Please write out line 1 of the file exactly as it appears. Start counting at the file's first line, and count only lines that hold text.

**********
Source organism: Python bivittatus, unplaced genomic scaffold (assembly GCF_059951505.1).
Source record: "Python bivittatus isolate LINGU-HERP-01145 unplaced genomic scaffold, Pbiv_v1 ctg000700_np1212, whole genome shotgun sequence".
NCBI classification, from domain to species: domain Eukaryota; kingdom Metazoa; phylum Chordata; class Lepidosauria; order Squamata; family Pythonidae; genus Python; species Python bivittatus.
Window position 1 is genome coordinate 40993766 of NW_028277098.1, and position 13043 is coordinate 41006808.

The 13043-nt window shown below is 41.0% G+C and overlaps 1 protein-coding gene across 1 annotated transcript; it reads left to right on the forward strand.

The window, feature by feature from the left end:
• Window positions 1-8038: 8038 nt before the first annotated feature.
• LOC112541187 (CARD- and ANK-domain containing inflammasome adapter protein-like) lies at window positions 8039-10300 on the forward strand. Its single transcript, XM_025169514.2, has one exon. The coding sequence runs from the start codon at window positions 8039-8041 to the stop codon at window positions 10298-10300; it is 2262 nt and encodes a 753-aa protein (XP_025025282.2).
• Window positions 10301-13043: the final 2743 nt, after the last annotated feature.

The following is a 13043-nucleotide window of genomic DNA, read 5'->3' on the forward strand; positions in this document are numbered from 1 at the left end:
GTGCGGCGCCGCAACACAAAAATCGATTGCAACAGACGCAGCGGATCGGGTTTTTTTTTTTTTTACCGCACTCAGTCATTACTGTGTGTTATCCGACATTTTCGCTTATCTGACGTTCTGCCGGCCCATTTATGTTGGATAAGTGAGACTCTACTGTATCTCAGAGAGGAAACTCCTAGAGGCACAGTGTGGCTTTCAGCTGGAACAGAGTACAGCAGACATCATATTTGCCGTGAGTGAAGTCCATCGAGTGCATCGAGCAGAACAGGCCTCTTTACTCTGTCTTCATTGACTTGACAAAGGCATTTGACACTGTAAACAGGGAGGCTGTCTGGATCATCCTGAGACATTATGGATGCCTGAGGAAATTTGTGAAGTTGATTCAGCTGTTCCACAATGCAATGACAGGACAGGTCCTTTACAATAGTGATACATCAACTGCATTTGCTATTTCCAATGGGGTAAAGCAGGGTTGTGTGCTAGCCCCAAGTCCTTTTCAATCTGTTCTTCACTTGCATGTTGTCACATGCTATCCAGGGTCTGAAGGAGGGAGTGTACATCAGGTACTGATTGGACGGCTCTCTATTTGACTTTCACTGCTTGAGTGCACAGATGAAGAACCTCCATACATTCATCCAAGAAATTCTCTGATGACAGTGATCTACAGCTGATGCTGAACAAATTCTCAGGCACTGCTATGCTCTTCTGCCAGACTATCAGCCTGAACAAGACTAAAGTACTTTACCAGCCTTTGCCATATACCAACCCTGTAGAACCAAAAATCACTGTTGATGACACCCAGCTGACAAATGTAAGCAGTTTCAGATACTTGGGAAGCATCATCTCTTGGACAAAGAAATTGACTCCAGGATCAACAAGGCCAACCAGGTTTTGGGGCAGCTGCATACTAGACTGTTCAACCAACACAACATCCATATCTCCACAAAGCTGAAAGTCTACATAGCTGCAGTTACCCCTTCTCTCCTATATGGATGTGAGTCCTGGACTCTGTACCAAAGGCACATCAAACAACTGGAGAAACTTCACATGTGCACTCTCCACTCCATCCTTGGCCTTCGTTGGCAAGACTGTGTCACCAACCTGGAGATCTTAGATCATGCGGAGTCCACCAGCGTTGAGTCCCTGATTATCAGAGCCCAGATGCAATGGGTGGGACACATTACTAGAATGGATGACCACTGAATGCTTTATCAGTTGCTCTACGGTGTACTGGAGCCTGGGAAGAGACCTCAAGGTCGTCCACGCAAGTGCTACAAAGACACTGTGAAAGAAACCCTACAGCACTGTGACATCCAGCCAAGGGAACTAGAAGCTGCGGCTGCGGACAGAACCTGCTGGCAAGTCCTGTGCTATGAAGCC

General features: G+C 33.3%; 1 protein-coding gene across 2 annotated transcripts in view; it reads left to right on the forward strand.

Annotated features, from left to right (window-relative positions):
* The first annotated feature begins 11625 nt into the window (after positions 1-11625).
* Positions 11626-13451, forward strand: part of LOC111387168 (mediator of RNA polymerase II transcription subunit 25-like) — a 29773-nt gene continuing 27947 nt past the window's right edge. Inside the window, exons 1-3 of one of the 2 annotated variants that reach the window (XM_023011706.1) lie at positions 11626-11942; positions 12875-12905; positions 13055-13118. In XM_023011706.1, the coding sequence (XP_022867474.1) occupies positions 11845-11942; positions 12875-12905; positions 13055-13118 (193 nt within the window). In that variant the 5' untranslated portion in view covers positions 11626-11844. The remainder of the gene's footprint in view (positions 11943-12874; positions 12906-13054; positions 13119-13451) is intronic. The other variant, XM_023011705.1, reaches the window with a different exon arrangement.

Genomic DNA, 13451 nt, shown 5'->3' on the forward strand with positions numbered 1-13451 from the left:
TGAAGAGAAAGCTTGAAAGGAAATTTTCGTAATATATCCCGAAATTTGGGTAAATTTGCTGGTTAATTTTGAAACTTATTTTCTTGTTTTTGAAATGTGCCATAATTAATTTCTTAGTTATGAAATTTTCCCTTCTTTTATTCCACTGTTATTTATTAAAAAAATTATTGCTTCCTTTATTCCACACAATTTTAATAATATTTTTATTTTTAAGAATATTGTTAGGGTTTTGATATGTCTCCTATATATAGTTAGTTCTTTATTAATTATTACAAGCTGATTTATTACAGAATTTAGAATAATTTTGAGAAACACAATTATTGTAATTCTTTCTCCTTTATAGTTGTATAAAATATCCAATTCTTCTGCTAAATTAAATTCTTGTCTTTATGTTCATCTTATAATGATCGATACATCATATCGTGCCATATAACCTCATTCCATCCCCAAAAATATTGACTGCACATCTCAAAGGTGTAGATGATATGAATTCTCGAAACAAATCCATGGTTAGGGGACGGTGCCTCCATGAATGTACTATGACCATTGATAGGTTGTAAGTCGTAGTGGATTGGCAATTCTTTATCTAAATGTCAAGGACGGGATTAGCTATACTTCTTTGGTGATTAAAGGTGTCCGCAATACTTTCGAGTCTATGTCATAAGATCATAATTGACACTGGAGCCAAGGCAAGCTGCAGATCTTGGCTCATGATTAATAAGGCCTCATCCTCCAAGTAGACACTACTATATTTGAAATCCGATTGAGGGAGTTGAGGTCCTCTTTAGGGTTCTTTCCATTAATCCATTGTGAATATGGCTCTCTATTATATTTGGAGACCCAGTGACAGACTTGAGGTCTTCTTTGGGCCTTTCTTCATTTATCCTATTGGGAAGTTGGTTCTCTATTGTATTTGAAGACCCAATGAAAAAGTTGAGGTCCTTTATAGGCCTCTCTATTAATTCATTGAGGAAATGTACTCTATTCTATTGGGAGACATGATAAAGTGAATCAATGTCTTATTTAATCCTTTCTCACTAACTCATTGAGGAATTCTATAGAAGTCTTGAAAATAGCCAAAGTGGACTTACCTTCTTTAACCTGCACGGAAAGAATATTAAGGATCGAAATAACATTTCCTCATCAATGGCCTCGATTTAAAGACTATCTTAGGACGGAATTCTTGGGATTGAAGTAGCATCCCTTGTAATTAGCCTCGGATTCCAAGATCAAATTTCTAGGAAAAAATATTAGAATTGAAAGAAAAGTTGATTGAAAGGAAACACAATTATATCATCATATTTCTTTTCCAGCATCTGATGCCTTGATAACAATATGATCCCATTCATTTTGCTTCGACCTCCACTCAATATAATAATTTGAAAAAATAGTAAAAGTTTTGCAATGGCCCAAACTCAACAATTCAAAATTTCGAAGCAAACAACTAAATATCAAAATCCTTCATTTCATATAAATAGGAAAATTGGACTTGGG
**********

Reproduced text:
Source organism: Python bivittatus, unplaced genomic scaffold (assembly GCF_059951505.1).